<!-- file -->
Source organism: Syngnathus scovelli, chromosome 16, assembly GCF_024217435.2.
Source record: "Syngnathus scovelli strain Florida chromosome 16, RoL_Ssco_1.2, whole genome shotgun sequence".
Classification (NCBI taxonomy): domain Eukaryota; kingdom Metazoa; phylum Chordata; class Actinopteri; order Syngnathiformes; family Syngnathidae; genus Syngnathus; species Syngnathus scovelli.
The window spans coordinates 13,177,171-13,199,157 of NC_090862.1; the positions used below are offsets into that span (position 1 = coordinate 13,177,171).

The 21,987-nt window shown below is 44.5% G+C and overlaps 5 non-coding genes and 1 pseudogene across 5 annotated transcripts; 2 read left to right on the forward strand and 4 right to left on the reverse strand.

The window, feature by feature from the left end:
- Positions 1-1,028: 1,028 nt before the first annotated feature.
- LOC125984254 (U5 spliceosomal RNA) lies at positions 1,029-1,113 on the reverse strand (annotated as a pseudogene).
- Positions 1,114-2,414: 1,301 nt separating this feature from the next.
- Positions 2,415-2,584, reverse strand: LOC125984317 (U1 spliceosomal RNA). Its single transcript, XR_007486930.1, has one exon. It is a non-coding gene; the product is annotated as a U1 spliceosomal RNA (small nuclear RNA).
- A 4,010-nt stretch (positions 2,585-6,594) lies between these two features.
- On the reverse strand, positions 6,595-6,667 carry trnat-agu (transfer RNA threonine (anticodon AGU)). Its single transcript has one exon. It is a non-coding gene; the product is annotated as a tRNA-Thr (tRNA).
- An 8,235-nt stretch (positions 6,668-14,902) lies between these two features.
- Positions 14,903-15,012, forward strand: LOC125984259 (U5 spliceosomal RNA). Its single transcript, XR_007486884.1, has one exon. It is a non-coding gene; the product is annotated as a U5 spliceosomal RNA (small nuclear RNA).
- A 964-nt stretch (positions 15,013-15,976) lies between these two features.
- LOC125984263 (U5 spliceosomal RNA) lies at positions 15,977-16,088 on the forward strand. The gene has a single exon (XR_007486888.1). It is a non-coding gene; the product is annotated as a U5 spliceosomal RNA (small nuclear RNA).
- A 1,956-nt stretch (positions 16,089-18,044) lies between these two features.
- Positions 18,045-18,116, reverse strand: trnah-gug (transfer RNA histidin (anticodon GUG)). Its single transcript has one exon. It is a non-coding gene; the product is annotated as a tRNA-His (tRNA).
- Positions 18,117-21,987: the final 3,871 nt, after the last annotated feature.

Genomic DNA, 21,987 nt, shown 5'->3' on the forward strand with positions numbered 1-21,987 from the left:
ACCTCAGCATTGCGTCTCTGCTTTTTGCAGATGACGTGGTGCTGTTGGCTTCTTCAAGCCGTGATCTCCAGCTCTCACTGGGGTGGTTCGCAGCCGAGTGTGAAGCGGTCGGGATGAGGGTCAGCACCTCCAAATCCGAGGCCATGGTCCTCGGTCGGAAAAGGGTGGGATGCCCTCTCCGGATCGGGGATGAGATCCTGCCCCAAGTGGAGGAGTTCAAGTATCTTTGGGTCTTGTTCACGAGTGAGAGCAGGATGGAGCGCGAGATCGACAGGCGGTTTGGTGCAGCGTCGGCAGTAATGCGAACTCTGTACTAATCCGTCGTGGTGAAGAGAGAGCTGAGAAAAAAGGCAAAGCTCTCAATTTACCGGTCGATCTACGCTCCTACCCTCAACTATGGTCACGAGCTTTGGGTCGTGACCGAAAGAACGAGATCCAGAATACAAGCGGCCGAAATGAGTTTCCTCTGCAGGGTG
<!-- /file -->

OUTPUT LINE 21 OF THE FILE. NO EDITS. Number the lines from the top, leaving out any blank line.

ACCTCAGCATTGCGTCTCTGCTTTTTGCAGATGACGTGGTGCTGTTGGCTTCTTCAAGCCGTGATCTCCAGCTCTCACTGGGGTGGTTCGCAGCCGAGTGTGAAGCGGTCGGGATGAGGGTCAGCACCTCCAAATCCGAGGCCATGGTCCTCGGTCGGAAAAGGGTGGGATGCCCTCTCCGGATCGGGGATGAGATCCTGCCCCAAGTGGAGGAGTTCAAGTATCTTTGGGTCTTGTTCACGAGTGAGAGCAGGATGGAGCGCGAGATCGACAGGCGGTTTGGTGCAGCGTCGGCAGTAATGCGAACTCTGTACTAATCCGTCGTGGTGAAGAGAGAGCTGAGAAAAAAGGCAAAGCTCTCAATTTACCGGTCGATCTACGCTCCTACCCTCAACTATGGTCACGAGCTTTGGGTCGTGACCGAAAGAACGAGATCCAGAATACAAGCGGCCGAAATGAGTTTCCTCTGCAGGGTG